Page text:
Our Endless Numbered Days, by Claire Fuller

Publisher: Fig Tree | Publication date: 26th February 2015 | Version: Hardback (own copy)

“What’s a Hutte?” I asked. “A magical place in the forest,” my father said with a catch in his voice. “Our very own little cabin, with wooden walls, and wooden floors, and wooden shutters at the windows…”

Little Peggy would have quite innocently followed in her father’s footsteps to the end of the world and back again. Never in her wildest dreams could she have imagined what that could come to mean…

Our Endless Numbered Days by Claire Fuller 04.03.15

This is a story that will linger with you, long after you’ve closed the cover…

Her keen survivalist father had allowed her to camp at the bottom of the garden of their house in London, live in a rickety tent and cook over an open fire. He’d even shown her how to live off the land.

With her famous Germanic pianist mother, Ute, away from home, she had left her husband in sole charge of their daughter, which meant that Peggy could enjoy this ‘outdoor’ life even more; not having to bathe, foraging for food and the mock drills in case of dire emergency.

At just ten years old she unwittingly exchanged the comforts of her home in London for a remote and uninviting wilderness, a place her father explained would be a haven for their family and that her mother would be joining them soon.

But their short stay in ‘die Hutte’ stretched into nine long years and differed greatly from the sanctuary her father had promised.

There was just the two of them, as her father cruelly told her that the rest of the world did not exist anymore and that they were the only survivors. Trusting him as she did, she believed every word he spoke, that is until she became mesmerised by a mysterious wild man called Rueben whose name had been etched in their cabin…

Leaving home as a child in 1976 and returning as a young woman in 1985, Peggy has to confront a whole new set of challenges. Even though the story moves backwards and forwards through both time periods it’s seamlessly blended.

This incredible portrayal of Peggy’s difficult journey into adulthood under ‘gut-kicking’ circumstances is written in the most incredible way. Even with its disturbing undercurrent, which started as a trickle being dripped into the chapters, it’s a book I would highly recommend. I just had to keep on reading until I discovered how she arrived home again, if she would be safe and what would happen to her.

It’s one of those books you will read that will hold your attention until the very last page, and will continue to linger in your mind long after you’ve closed its haunting cover.

Rating: 5/5


You can follow the author on Twitter: @ClaireFuller2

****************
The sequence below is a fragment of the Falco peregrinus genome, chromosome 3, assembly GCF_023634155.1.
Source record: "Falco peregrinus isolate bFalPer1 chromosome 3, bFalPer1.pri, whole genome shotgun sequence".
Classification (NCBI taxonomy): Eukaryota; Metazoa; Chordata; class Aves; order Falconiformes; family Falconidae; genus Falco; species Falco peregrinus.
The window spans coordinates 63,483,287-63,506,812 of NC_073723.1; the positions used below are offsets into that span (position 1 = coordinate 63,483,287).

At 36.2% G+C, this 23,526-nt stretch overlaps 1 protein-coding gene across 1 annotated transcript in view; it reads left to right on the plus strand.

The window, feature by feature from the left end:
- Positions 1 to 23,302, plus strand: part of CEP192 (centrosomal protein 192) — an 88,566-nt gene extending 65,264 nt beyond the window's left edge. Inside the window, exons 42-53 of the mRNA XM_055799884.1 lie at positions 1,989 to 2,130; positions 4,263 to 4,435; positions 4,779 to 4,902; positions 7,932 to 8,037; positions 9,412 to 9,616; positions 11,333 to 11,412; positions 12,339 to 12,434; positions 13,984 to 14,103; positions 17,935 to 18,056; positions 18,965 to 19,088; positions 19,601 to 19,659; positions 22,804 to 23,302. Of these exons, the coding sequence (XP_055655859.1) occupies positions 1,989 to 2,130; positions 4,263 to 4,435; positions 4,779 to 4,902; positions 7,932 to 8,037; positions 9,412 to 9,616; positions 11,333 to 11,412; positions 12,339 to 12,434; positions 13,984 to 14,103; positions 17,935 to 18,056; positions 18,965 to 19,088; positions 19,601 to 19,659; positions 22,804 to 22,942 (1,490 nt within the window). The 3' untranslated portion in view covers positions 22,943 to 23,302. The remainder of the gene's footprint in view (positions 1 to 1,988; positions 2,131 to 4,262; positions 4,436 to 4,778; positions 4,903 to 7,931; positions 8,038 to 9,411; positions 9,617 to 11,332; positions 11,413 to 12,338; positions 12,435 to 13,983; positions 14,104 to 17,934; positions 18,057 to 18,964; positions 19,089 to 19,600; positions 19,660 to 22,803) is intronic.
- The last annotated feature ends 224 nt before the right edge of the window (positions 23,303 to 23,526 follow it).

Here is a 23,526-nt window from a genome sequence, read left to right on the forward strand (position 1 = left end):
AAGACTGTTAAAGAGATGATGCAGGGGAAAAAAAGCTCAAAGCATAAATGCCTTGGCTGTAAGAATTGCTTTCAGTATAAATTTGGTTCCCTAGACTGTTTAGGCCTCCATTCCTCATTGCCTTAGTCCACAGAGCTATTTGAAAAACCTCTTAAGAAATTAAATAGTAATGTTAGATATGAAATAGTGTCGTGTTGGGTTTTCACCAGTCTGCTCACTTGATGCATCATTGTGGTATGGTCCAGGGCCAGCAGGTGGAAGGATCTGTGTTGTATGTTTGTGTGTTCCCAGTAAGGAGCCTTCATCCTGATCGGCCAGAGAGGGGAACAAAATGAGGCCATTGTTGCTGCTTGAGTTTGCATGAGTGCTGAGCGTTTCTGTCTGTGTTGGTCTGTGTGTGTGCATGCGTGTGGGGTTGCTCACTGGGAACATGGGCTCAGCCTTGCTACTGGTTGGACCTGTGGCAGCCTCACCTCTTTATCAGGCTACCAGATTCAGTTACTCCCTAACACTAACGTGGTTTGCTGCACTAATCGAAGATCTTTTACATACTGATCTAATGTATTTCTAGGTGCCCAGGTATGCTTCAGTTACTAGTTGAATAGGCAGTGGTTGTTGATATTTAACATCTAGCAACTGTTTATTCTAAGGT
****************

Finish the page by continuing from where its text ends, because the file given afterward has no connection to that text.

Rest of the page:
Not Forgetting the Whale, by John Ironmonger

Publisher: W & N | Publication date: 12th February 2015 | Edition: Hardback (own copy)

Firstly, a taster of the sort of comment you will enjoy between the pages…

…they went to bed perfectly healthy and woke up dead…

Not Forgetting the Whale cover

Not Forgetting the Whale – gorgeous artwork, excellent writing.

Not Forgetting the Whale is the third John Ironmonger book I have read. As the bar had already been set high with the others (The Coincidence Authority & The Notable Brain of Maximillian Ponder) each deserving 5 stars, this had a lot to live up to.

From the moment I started reading I knew this would not disappoint. There’s a real talent to capturing the elements of human nature to perfection and creating what I can only describe as a modern day fable of sorts, and this writer has oodles of it.

In this story Joe Haak is an analyst in the city. He developed a computer program that could ‘predict’ the effects of global events on the stock market. However, when the machine predicted other events that could affect human civilisation as we know it, with a little help from a whale the analyst finds himself in the Cornish village of St Piran (or rather the villagers discover Joe washed up on the beach in just his birthday suit, much to their surprise!).

In their own unique ways, the villagers welcome this odd visitor from the city until he slowly becomes part of their close-knit community.

After a global pandemic breaks out, various trials come along to test St Piran’s resolve and Joe has to face the reality of the machine’s prediction – will people rally together, or will everyone have to fend for themselves? More importantly, how will Joe fair in these trying times and can he fulfil a promise he made years earlier?

The whale on the cover of this enchanting book makes significant appearances throughout the story, alongside John Ironmonger’s unique humour and dialogue that once again weaves its magical thread throughout.

This is a wonderful book that I’d recommend to anyone who enjoys a heart-warming tale, where you can discover the often hidden traits of ordinary people without anyone wagging a finger in your face from the moral high-ground.

I LOVE this writer’s work.

Rating: Superb.  5/5


You can follow the author on Twitter @jwironmonger